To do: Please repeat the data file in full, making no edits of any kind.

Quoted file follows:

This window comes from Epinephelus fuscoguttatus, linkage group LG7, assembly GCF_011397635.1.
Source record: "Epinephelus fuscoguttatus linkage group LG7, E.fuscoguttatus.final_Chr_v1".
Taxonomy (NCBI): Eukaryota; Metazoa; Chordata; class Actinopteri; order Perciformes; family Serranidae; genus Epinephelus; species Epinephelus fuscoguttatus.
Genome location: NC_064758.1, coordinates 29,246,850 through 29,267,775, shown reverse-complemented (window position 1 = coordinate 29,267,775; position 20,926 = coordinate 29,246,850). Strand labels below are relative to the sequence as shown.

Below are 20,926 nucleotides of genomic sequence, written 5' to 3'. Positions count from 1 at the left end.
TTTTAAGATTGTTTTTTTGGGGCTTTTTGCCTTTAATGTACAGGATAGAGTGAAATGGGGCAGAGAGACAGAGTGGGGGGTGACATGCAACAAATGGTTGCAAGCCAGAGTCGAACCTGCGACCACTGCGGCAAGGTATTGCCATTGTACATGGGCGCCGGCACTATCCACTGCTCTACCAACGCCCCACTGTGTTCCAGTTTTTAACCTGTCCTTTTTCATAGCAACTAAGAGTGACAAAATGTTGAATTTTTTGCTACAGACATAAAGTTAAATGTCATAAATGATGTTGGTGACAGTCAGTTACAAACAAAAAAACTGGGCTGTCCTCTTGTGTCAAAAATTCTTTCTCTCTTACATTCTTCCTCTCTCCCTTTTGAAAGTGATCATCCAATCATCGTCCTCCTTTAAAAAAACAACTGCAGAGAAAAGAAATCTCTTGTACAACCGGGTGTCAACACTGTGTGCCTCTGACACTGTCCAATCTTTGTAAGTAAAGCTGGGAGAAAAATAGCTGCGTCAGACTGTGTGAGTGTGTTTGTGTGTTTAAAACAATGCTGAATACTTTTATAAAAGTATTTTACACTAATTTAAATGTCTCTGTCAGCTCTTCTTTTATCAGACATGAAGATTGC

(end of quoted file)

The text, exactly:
This window comes from Epinephelus fuscoguttatus, linkage group LG7, assembly GCF_011397635.1.
Source record: "Epinephelus fuscoguttatus linkage group LG7, E.fuscoguttatus.final_Chr_v1".
Taxonomy (NCBI): Eukaryota; Metazoa; Chordata; class Actinopteri; order Perciformes; family Serranidae; genus Epinephelus; species Epinephelus fuscoguttatus.
Genome location: NC_064758.1, coordinates 29,246,850 through 29,267,775, shown reverse-complemented (window position 1 = coordinate 29,267,775; position 20,926 = coordinate 29,246,850). Strand labels below are relative to the sequence as shown.

Below are 20,926 nucleotides of genomic sequence, written 5' to 3'. Positions count from 1 at the left end.
TTTTAAGATTGTTTTTTTGGGGCTTTTTGCCTTTAATGTACAGGATAGAGTGAAATGGGGCAGAGAGACAGAGTGGGGGGTGACATGCAACAAATGGTTGCAAGCCAGAGTCGAACCTGCGACCACTGCGGCAAGGTATTGCCATTGTACATGGGCGCCGGCACTATCCACTGCTCTACCAACGCCCCACTGTGTTCCAGTTTTTAACCTGTCCTTTTTCATAGCAACTAAGAGTGACAAAATGTTGAATTTTTTGCTACAGACATAAAGTTAAATGTCATAAATGATGTTGGTGACAGTCAGTTACAAACAAAAAAACTGGGCTGTCCTCTTGTGTCAAAAATTCTTTCTCTCTTACATTCTTCCTCTCTCCCTTTTGAAAGTGATCATCCAATCATCGTCCTCCTTTAAAAAAACAACTGCAGAGAAAAGAAATCTCTTGTACAACCGGGTGTCAACACTGTGTGCCTCTGACACTGTCCAATCTTTGTAAGTAAAGCTGGGAGAAAAATAGCTGCGTCAGACTGTGTGAGTGTGTTTGTGTGTTTAAAACAATGCTGAATACTTTTATAAAAGTATTTTACACTAATTTAAATGTCTCTGTCAGCTCTTCTTTTATCAGACATGAAGATTGC